Stan Roszkowski federal courthouse and BMO Harris Bank Center in downtown Rockford | Alexbaumgarner / CC BY-SA (https://creativecommons.org/licenses/by-sa/3.0)
ROCKFORD — A federal judge has ruled the city of Rockford can keep its retainer agreement with lawyers under wraps, rejecting an attempt by a pharmaceutical company to uncover the terms of the deal between the city and the lawyers it hired to pursue a lawsuit over the price of a hormone treatment drug.
Rockford is seeking to represent a massive nationwide class of every person and organization that has paid for Acthar, a drug made by Mallinckrodt, since 2007. The city claims the company overcharged for the drug, a hormone gel used to treat conditions including multiple sclerosis and infantile spasms.
Rockford is represented by the Philadelphia firm of Haviland Hughes, which also is litigating similar actions in other jurisdictions on behalf of clients who fall under the Rockford class definition. Mallinckrodt said the city’s retainer and fee agreements would reveal potential conflicts and overlapping class definitions.
In an opinion issued Feb. 26, Magistrate Judge Lisa Jensen denied Mallinckrodt’s motion to force Rockford to turn over the requested documents.
Jensen said Mallinckrodt “offered no evidence” of the conflicts it suggests, namely that “any agreement that would cede control over settlement” from Rockford to Haviland Hughes “would improperly impinge on (Rockford’s) independence and ability to protect the interests of the class.”
She also rejected Mallinckrodt’s suggestion that an agreement giving incentives to Rockford as a class representative, conditioned on its support for a settlement, “may create a conflict of interest between the class representatives and absent class members,” she wrote, emphasizing these were “merely examples of potential conflicts” Mallinckrodt offered.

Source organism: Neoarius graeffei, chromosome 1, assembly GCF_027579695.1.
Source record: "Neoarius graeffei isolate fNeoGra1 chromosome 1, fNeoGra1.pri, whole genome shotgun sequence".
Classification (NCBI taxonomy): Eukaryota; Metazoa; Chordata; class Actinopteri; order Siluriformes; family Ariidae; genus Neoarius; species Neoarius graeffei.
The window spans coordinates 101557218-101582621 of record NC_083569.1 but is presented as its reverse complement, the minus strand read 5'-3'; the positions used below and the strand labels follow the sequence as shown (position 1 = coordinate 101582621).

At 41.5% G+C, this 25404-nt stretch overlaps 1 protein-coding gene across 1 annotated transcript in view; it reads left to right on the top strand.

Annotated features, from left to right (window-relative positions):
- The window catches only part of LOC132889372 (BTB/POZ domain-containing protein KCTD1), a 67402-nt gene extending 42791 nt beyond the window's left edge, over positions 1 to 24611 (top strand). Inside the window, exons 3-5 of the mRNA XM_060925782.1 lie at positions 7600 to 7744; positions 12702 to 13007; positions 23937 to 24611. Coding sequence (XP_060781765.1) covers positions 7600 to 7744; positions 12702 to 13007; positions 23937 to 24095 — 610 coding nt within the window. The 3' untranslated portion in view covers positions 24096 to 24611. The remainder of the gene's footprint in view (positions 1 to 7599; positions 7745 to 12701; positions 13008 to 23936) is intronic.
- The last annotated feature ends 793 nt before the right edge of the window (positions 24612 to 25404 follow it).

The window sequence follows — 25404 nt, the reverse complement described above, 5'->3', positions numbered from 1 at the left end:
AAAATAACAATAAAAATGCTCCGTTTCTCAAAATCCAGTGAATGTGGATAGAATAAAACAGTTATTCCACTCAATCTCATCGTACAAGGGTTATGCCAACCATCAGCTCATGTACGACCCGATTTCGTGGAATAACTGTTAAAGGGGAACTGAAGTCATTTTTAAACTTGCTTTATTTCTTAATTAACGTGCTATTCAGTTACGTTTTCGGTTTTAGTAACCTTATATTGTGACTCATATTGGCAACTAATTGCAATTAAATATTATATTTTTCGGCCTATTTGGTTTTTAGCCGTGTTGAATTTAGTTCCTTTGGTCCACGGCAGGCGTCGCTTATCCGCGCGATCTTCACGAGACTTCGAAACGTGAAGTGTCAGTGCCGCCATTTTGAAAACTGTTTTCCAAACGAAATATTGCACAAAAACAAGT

During a hearing on the motion to compel, Jensen said, she pressed Mallinckrodt’s lawyers to support their arguments, but found the reasoning “speculative” and said the company’s case law citations were inapplicable.
Mallinckrodt referenced a 1985 Northern District of Illinois opinion in Epstein v. American Reserve Corp., but Jensen said in that case a judge forced disclosure of fee agreements with attorneys because they were “relevant to the ability of the named plaintiffs to protect the interest of potential class members. The court did not address any type of conflict of interest and instead specifically relied on a case that found such fee agreements relevant only to a plaintiff’s ability to adequately fund the lawsuit and to the award of attorneys’ fees.”
While Epstein wasn’t relevant because it didn’t address a conflict of interest, Jensen said Mallinckrodt also cited “several other cases from around the country to assert that retainer and fee agreements are relevant and discoverable” without explaining how those cases are relevant to conflict of interest as opposed to something else, such as a plaintiff’s ability to fund the lawsuit or the relationship of a nonparty to the underlying complaint.
For its part, Rockford offered cases in which judges agreed to protect retainer and fee agreements at the class certification stage, including those “supporting the proposition that when the nature of a potential conflict is speculative, retainer and fee agreements are not discoverable,” Jensen wrote.
Jensen dismissed the motion without prejudice.
Mallinckrodt is represented by attorneys Scott Collins Sullivan, of Williams McCarthy LLP in Rockford; Matthew M. Wolf, Laura S. Shores, Sonia K. Pfaffenroth, Michael B. Bernstein, Ryan Z. Watts and Adam M. Pergament, of Arnold & Porter Kay Scholer LLP of Washington, D.C.; and Jan. H. Ohlander, of Reno & Zahm LLP, of Rockford. Attorneys Eric C. Lyttle, Michael D. Bonnano, Ethan C. Glass, Meghan A. McCaffrey, Brian H. Rowe and Kirk Goza, of the Washington, D.C., law firm Quinn Emanuel Urquhart & Sullivan LLP, are representing the company pro hac vice.